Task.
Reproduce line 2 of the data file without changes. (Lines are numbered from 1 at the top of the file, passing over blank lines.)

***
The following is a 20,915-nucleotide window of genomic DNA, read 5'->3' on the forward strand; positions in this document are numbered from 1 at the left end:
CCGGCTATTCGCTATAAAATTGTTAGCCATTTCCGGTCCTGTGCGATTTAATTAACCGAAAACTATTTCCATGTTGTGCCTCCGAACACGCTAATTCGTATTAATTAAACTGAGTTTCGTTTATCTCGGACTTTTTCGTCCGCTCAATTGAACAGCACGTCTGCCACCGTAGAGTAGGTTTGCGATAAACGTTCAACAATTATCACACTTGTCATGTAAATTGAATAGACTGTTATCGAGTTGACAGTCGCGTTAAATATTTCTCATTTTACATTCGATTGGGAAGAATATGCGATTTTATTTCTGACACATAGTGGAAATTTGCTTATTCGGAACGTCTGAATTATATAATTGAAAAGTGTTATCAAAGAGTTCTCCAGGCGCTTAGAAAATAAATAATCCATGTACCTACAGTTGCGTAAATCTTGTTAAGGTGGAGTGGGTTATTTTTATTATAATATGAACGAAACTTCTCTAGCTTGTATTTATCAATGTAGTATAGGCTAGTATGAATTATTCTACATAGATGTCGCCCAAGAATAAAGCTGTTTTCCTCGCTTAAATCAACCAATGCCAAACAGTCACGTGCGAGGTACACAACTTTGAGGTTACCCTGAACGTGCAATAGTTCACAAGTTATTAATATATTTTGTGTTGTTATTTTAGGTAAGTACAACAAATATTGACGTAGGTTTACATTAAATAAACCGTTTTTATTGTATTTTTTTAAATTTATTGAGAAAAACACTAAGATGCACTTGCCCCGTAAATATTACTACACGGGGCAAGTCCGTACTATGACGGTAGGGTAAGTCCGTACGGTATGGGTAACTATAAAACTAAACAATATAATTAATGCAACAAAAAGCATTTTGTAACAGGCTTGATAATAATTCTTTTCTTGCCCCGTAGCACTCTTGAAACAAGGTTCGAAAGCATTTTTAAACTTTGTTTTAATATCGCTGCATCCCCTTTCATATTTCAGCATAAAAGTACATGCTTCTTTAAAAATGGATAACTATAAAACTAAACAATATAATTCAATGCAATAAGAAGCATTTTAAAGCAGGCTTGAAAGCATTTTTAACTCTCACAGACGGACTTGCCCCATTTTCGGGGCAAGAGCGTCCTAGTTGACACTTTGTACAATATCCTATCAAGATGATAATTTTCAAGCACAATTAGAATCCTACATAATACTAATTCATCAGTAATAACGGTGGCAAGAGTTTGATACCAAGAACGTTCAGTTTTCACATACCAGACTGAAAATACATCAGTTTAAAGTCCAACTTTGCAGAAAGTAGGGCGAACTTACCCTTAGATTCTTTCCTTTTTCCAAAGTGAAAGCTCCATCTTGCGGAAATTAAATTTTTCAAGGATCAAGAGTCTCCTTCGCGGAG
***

CCGGCTATTCGCTATAAAATTGTTAGCCATTTCCGGTCCTGTGCGATTTAATTAACCGAAAACTATTTCCATGTTGTGCCTCCGAACACGCTAATTCGTATTAATTAAACTGAGTTTCGTTTATCTCGGACTTTTTCGTCCGCTCAATTGAACAGCACGTCTGCCACCGTAGAGTAGGTTTGCGATAAACGTTCAACAATTATCACACTTGTCATGTAAATTGAATAGACTGTTATCGAGTTGACAGTCGCGTTAAATATTTCTCATTTTACATTCGATTGGGAAGAATATGCGATTTTATTTCTGACACATAGTGGAAATTTGCTTATTCGGAACGTCTGAATTATATAATTGAAAAGTGTTATCAAAGAGTTCTCCAGGCGCTTAGAAAATAAATAATCCATGTACCTACAGTTGCGTAAATCTTGTTAAGGTGGAGTGGGTTATTTTTATTATAATATGAACGAAACTTCTCTAGCTTGTATTTATCAATGTAGTATAGGCTAGTATGAATTATTCTACATAGATGTCGCCCAAGAATAAAGCTGTTTTCCTCGCTTAAATCAACCAATGCCAAACAGTCACGTGCGAGGTACACAACTTTGAGGTTACCCTGAACGTGCAATAGTTCACAAGTTATTAATATATTTTGTGTTGTTATTTTAGGTAAGTACAACAAATATTGACGTAGGTTTACATTAAATAAACCGTTTTTATTGTATTTTTTTAAATTTATTGAGAAAAACACTAAGATGCACTTGCCCCGTAAATATTACTACACGGGGCAAGTCCGTACTATGACGGTAGGGTAAGTCCGTACGGTATGGGTAACTATAAAACTAAACAATATAATTAATGCAACAAAAAGCATTTTGTAACAGGCTTGATAATAATTCTTTTCTTGCCCCGTAGCACTCTTGAAACAAGGTTCGAAAGCATTTTTAAACTTTGTTTTAATATCGCTGCATCCCCTTTCATATTTCAGCATAAAAGTACATGCTTCTTTAAAAATGGATAACTATAAAACTAAACAATATAATTCAATGCAATAAGAAGCATTTTAAAGCAGGCTTGAAAGCATTTTTAACTCTCACAGACGGACTTGCCCCATTTTCGGGGCAAGAGCGTCCTAGTTGACACTTTGTACAATATCCTATCAAGATGATAATTTTCAAGCACAATTAGAATCCTACATAATACTAATTCATCAGTAATAACGGTGGCAAGAGTTTGATACCAAGAACGTTCAGTTTTCACATACCAGACTGAAAATACATCAGTTTAAAGTCCAACTTTGCAGAAAGTAGGGCGAACTTACCCTTAGATTCTTTCCTTTTTCCAAAGTGAAAGCTCCATCTTGCGGAAATTAAATTTTTCAAGGATCAAGAGTCTCCTTCGCGGAG